Does Bin Laden's death leave a lasting legacy?
Monday marks exactly five years since Osama Bin Laden, the man branded "the world's most wanted terrorist" was cornered and killed by US Navy Seals in a villa in Pakistan.
For the US, this highly secret operation, conducted without informing the Pakistan government, was both payback and a form of closure for the 9/11 attacks of 2001.
For Pakistan, it was both a national insult and an embarrassment.
Bin Laden, or "OBL" as he became known in the West, had been discovered living comfortably just 31 miles (50km) from the capital, Islamabad, and almost under the nose of Pakistan's Military Academy in Abbottabad.
But five years on from that dawn raid, later dramatised by Hollywood in the film Zero Dark Thirty, violent jihadism is still very much a global phenomenon.
The last 12 months have seen jihadist attacks on almost every continent - in Europe, America, the Middle East, South East Asia and Africa.
So how much of this is Osama Bin Laden's legacy and what will be his lasting impact, if any, on the world?
"Bin Laden's death did leave a legacy," says Dr Sajjan Gohel, of the Asia Pacific Foundation, "but to some extent, it has been usurped by Isis (so-called Islamic State, also known as IS) who have taken over and built on his goals for creating a transnational terrorist project".
To many people, the 22-year-long era of Bin Laden's al-Qaeda from 1989 to 2011 might not seem that different from the violent ideology of today's IS.
Both groups have espoused a narrow-minded, intolerant version of the Islamic religion, casting anyone - even other Sunni Muslims - as apostates if they do not share their world view.
They both use suicide bombings and mass murder of civilians as tactics and they both reject the concept of democracy as being incompatible with Sharia, Islamic law.
Yet they are different and if OBL - or Abu Abdullah as he was known to his followers - were alive today he would almost certainly have disapproved of the actions and timing of IS.
Bin Laden's strategy was a patient, long-term, generational one. He was hoping that 9/11 and other spectacular attacks would so demoralise the US and the West that they would abandon their support for secular Arab regimes in the Middle East, paving the way for an eventual takeover by jihadists and the creation of an Islamic caliphate.
He saw this as being perhaps decades away and probably not in his natural lifetime.
Even before his death, there were indications that OBL and the al-Qaeda leadership in Pakistan disagreed with the extreme violence being employed by al-Qaeda's Iraqi franchise which went on to become the modern-day IS.
Osama Bin Laden:
- Born in 1957, apparently the 17th of 52 children of Mohamed Bin Laden, a multimillionaire builder responsible for 80% of Saudi Arabia's roads
- Inherited millions of dollars after his father died in a helicopter crash in 1968
- Radicalised while studying civil engineering at King Abdul Aziz University in Jeddah, Saudi Arabia
- Fought with the Afghanistan mujahideen against the invading Soviet forces from 1979
- Appalled by the stationing of 300,000 US troops in Saudi Arabia during the 1991 Gulf War against Iraq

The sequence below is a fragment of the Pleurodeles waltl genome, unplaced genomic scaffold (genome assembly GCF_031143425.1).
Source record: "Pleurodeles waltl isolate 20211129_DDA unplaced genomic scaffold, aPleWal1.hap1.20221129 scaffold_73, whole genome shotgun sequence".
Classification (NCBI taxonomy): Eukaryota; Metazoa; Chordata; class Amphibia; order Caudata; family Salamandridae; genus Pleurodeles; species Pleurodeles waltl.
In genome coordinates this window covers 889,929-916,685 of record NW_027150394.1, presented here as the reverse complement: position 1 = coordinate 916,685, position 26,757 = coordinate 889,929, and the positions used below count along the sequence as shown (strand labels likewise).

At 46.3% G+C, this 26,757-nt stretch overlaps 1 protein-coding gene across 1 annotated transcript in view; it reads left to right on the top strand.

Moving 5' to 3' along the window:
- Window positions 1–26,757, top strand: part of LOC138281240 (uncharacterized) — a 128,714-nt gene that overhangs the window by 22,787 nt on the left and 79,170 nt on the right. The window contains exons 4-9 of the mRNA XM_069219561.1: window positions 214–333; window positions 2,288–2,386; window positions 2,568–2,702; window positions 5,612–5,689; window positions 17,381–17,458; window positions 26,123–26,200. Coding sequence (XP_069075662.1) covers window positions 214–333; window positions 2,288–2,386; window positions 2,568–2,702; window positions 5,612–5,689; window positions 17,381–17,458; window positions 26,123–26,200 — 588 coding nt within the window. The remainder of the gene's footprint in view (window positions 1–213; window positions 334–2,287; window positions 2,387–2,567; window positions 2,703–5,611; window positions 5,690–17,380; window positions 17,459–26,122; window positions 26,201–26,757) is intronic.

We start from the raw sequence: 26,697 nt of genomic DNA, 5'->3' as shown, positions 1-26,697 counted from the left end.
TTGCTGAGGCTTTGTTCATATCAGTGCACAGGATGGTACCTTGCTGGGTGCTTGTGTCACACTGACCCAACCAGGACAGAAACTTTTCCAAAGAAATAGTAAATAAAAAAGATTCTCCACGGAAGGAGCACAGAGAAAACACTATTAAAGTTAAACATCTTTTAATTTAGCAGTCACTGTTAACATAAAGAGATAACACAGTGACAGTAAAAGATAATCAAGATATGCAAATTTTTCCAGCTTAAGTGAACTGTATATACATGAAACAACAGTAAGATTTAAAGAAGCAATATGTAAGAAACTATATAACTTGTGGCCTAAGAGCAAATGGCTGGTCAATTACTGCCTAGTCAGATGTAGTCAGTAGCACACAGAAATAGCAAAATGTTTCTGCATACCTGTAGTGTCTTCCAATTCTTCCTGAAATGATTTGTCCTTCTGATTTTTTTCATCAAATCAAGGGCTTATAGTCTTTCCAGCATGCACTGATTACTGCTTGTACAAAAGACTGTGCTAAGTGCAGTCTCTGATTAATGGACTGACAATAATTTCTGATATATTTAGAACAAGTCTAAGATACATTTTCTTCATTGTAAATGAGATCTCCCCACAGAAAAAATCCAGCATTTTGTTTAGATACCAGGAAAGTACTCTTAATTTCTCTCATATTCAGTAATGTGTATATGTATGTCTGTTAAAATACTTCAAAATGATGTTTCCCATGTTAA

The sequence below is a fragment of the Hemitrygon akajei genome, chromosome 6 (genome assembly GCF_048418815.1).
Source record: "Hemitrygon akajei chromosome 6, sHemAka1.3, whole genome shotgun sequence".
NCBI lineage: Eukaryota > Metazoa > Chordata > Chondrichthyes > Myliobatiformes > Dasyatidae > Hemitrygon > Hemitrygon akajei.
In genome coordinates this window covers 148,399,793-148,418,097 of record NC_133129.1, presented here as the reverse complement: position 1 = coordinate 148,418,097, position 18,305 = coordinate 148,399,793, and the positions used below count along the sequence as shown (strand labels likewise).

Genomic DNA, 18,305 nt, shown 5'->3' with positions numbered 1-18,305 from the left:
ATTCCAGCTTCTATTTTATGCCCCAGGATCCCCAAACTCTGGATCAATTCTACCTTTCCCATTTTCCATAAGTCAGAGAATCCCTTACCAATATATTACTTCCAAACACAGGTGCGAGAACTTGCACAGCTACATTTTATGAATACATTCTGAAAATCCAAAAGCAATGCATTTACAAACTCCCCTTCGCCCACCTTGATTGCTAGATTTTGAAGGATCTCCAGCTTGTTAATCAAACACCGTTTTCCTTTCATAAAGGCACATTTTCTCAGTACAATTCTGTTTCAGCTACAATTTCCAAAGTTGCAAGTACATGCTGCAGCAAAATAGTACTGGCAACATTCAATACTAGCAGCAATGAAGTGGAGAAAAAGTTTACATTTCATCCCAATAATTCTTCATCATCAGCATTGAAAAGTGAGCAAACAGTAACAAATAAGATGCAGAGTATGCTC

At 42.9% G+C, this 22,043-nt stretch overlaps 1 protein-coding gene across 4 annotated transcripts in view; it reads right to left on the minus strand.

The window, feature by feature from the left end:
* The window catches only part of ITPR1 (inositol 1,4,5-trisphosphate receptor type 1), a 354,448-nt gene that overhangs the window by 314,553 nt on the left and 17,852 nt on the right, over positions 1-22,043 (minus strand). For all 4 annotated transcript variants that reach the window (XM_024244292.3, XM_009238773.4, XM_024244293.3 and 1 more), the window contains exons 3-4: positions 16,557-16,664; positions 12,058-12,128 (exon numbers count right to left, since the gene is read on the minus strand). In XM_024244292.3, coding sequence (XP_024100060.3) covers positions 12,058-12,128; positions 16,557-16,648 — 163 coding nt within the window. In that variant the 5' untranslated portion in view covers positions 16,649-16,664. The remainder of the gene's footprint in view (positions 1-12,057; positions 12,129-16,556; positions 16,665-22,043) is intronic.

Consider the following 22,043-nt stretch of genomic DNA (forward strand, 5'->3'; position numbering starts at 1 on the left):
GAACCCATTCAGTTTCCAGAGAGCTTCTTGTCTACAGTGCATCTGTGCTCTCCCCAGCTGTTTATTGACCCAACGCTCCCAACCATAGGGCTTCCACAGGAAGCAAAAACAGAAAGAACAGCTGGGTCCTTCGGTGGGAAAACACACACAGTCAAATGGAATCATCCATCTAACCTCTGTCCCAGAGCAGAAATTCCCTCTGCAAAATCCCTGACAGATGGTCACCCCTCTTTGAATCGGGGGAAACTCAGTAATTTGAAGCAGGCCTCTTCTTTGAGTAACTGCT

- Implicated in the 1993 bombing of the World Trade Center in New York, a 1995 car bomb in the Saudi capital Riyadh and a truck bomb in a Saudi barracks, which killed 19 US soldiers.
- Issued a fatwa - or religious edict - in February 1998 stating that killing Americans and their allies was a Muslim duty
- Chief suspect behind the bombing of the US Embassies in Kenya and Tanzania later that year, which killed hundreds
- Thought to have played a key role in masterminding the attacks of 11 September 2001, which killed nearly 3,000 people
"IS has gone in different directions from Bin Laden's al-Qaeda," says Dr Gohel.
"It deliberately kills Sunni Muslims, including women and children. (IS has carried out several mosque bombings in Saudi Arabia, killing Sunni and Shia alike).
"It also engages in criminal activity, human trafficking and is open to recruiting women, all of which al-Qaeda was opposed to."
Years from now, historians will most likely conclude that the death of Osama Bin Laden in that pre-dawn US raid on 2 May 2011 dealt a near-fatal blow to the organisation he came to represent.
His successor, Dr Ayman Al-Zawahiri, is a dull, bespectacled Egyptian ideologue devoid of charisma.
His long, wordy speeches are in marked contrast to the snappy use of social media and the internet by today's generation of IS operatives.
The controversial CIA-run programme of drone strikes in Pakistan's Tribal Territories has kept what is left of Bin Laden's organisation constantly looking over its shoulders, inhibiting its ability to plan a repeat of the London bombings.
Al-Qaeda's regional franchises, like Al-Shabaab in Somalia and AQAP in Yemen, have largely been left to develop by themselves.
Richard Clarke, who was President George W Bush's counter-terrorism chief until 2003, believes that regardless of what followed, the death of Bin Laden marked a watershed.
"I think there was a propaganda effect right away," he says.
"As long as he was alive, the Americans looked impotent but the longer term effect (of his death) was that al-Qaeda Central, their headquarters, never really recovered. Al-Qaeda as a multinational organisation doesn't really exist."
Yet without such a single, identifiable target as OBL, today's IS presents a more diffuse and difficult target for the US to hit.
Its leader, Abu Bakr al-Baghdadi, rarely surfaces and IS will have anyway planned long ago for his demise.
In recent days, the US presidential hopeful Donald Trump has vowed to destroy IS, without saying how.
But as the global effort grinds on to defeat or at least contain violent Islamic extremism, the absence of such a charismatic figure as OBL was to his followers makes it unlikely that such a decisive one-off moment as his death five years ago will ever be repeated.